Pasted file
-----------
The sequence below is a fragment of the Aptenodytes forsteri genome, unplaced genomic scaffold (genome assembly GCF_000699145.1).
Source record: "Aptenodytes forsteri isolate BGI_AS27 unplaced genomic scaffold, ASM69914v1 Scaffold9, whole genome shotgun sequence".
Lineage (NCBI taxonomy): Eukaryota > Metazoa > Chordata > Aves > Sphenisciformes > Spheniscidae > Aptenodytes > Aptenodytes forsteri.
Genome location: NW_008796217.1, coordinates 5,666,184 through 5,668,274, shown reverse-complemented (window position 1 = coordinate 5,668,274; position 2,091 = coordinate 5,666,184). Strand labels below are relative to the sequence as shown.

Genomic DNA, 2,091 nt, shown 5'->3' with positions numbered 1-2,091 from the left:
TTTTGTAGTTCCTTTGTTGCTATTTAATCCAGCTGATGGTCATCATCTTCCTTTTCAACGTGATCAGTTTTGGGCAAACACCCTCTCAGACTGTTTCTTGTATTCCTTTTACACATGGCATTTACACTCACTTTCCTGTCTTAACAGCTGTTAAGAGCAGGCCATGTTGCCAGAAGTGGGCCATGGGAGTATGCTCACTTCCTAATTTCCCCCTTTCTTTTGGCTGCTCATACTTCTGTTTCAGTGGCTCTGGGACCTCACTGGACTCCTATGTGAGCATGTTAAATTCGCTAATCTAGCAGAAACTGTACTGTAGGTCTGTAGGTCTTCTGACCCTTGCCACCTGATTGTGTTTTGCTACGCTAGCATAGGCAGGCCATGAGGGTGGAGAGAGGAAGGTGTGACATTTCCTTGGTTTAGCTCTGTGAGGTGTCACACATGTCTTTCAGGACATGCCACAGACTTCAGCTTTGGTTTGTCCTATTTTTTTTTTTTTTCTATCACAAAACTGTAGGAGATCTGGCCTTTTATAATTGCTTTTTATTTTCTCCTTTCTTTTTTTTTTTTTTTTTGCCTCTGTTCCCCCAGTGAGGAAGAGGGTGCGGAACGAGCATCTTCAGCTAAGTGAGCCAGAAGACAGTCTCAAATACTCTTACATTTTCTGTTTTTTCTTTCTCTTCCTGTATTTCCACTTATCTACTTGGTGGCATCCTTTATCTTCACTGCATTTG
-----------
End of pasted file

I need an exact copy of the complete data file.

The sequence below is a fragment of the Aptenodytes forsteri genome, unplaced genomic scaffold (genome assembly GCF_000699145.1).
Source record: "Aptenodytes forsteri isolate BGI_AS27 unplaced genomic scaffold, ASM69914v1 Scaffold9, whole genome shotgun sequence".
Lineage (NCBI taxonomy): Eukaryota > Metazoa > Chordata > Aves > Sphenisciformes > Spheniscidae > Aptenodytes > Aptenodytes forsteri.
Genome location: NW_008796217.1, coordinates 5,666,184 through 5,668,274, shown reverse-complemented (window position 1 = coordinate 5,668,274; position 2,091 = coordinate 5,666,184). Strand labels below are relative to the sequence as shown.

Genomic DNA, 2,091 nt, shown 5'->3' with positions numbered 1-2,091 from the left:
TTTTGTAGTTCCTTTGTTGCTATTTAATCCAGCTGATGGTCATCATCTTCCTTTTCAACGTGATCAGTTTTGGGCAAACACCCTCTCAGACTGTTTCTTGTATTCCTTTTACACATGGCATTTACACTCACTTTCCTGTCTTAACAGCTGTTAAGAGCAGGCCATGTTGCCAGAAGTGGGCCATGGGAGTATGCTCACTTCCTAATTTCCCCCTTTCTTTTGGCTGCTCATACTTCTGTTTCAGTGGCTCTGGGACCTCACTGGACTCCTATGTGAGCATGTTAAATTCGCTAATCTAGCAGAAACTGTACTGTAGGTCTGTAGGTCTTCTGACCCTTGCCACCTGATTGTGTTTTGCTACGCTAGCATAGGCAGGCCATGAGGGTGGAGAGAGGAAGGTGTGACATTTCCTTGGTTTAGCTCTGTGAGGTGTCACACATGTCTTTCAGGACATGCCACAGACTTCAGCTTTGGTTTGTCCTATTTTTTTTTTTTTTCTATCACAAAACTGTAGGAGATCTGGCCTTTTATAATTGCTTTTTATTTTCTCCTTTCTTTTTTTTTTTTTTTTTGCCTCTGTTCCCCCAGTGAGGAAGAGGGTGCGGAACGAGCATCTTCAGCTAAGTGAGCCAGAAGACAGTCTCAAATACTCTTACATTTTCTGTTTTTTCTTTCTCTTCCTGTATTTCCACTTATCTACTTGGTGGCATCCTTTATCTTCACTGCATTTG